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Denmark’s tallest building is already under construction and it will rise in Aarhus by 2021. Its waterfront location alone is a reason why many Danes are already looking forward to visiting their country’s new architectural landmark.
The architects at 3XN, the world-class Danish company, have designed one more innovative building, expanding the country’s already long list. This time it will be a residential tower located in Aarhus, Denmark’s second largest city, and more particularly in the upcoming area by the harbor known as Aarhus Ø.
The 146-meter residential tower will be Denmark’s tallest building and it will consist of 44 floors and more than 200 apartments. Each one of the residences is designed to have a sunny south face and a north view and will feature curved balconies. A sky bar at the top of the tower will be open to the public, offering a great view over the harbor and the city. Denmark’s tallest building is part of the ‘Lighthouse’, a project that aims to transform the waterfront at the harbor into an urban area and, according to 3XN architects, emphasizes the interaction of private, semi-public and public areas.
“Over many years, we have been working with promoting life and urbanity on Aarhus Island, and with the Lighthouse development, we will now attempt to embed the temporary urban life into the new neighborhood as a permanent element. Throughout the whole process, we have focused on giving something back to everybody and not just those who will live in the building,” Rune Kilden, an urban developer and co-owner of Kilden & Mortensen, said in a statement.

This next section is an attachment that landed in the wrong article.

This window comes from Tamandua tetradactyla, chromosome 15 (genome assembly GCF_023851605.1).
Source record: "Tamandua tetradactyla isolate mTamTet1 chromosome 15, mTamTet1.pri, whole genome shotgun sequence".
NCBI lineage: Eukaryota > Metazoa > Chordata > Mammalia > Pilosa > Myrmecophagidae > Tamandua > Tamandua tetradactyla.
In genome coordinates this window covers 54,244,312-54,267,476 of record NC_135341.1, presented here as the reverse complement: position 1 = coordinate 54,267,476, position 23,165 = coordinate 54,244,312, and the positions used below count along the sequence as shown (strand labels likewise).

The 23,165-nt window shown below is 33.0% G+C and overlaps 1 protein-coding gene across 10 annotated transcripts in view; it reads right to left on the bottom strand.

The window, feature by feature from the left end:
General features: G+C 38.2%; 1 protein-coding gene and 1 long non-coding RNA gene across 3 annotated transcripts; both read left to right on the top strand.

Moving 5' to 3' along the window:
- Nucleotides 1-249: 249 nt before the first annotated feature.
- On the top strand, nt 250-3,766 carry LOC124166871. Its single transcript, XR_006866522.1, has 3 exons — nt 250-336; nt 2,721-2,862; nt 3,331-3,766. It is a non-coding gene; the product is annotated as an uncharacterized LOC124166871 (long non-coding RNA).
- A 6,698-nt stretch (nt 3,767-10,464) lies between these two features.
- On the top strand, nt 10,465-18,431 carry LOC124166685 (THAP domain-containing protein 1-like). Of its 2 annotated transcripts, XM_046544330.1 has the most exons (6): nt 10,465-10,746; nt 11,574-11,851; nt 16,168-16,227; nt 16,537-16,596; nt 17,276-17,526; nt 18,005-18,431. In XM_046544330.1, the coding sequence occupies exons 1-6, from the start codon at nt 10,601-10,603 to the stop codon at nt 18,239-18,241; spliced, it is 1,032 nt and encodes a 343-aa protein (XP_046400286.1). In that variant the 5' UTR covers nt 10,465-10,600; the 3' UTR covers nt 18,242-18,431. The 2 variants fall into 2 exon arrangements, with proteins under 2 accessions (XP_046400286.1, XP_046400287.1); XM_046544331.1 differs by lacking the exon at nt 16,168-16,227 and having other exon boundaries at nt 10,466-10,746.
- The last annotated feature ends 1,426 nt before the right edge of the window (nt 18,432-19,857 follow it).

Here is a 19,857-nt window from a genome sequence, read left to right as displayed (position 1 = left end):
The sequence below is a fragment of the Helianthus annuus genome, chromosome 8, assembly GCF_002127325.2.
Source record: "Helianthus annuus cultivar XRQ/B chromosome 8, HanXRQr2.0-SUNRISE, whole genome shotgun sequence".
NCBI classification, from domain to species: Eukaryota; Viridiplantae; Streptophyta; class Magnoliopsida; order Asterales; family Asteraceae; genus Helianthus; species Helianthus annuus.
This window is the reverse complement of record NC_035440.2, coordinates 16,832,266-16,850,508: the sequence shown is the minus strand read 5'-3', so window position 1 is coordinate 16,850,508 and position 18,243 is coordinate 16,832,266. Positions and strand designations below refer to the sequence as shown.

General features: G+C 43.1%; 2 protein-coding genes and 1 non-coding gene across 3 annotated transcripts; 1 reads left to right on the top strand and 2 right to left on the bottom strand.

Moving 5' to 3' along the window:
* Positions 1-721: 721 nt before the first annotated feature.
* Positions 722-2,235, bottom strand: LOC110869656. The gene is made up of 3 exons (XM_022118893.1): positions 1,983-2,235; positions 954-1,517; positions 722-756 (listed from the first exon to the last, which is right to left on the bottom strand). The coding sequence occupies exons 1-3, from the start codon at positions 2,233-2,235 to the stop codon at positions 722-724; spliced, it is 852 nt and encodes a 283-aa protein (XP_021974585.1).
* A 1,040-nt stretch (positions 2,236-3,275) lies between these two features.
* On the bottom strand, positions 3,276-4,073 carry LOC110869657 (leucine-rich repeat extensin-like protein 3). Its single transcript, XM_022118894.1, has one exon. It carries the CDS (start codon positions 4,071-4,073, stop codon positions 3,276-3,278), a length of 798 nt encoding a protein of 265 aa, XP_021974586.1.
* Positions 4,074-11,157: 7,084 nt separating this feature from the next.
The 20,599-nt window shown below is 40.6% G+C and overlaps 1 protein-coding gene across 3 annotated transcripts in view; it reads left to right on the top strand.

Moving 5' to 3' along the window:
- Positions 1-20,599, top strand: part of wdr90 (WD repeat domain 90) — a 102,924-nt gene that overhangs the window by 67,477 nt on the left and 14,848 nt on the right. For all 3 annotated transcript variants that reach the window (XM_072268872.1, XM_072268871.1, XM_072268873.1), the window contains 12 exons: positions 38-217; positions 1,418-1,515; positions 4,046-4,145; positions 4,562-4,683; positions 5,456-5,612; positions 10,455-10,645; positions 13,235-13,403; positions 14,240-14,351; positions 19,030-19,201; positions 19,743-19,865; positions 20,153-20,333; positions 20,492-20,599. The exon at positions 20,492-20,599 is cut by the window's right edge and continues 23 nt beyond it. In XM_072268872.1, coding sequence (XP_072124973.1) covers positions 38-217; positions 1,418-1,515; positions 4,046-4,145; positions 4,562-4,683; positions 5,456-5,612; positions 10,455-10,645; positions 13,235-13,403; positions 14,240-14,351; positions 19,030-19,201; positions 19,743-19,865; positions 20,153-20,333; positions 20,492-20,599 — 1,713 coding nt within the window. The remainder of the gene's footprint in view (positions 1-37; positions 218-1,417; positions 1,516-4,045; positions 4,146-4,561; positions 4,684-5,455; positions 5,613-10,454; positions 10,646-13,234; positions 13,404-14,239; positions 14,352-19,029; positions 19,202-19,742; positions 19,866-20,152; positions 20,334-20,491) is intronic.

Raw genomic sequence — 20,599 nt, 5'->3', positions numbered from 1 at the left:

Therefore, aside from the luxurious apartments, cafes and restaurants, a large square for leisure activities will also be added in the promenade to breathe new life into the district by the waterfront. Cars won’t be allowed in the neighborhood but there will be underground parking facilities available to residents and visitors.
The first phase of Lighthouse, which included terraced housing, was completed in 2012, while Phase 2 is expected to finish in 2021.
That means in three years Denmark will have a new and modern architecture landmark and the inhabitants of Aarhus will gain a revived area designed to put its residents’ quality of life in the epicenter. At the same time, it will encourage the creation of smaller communities and promote social interactions.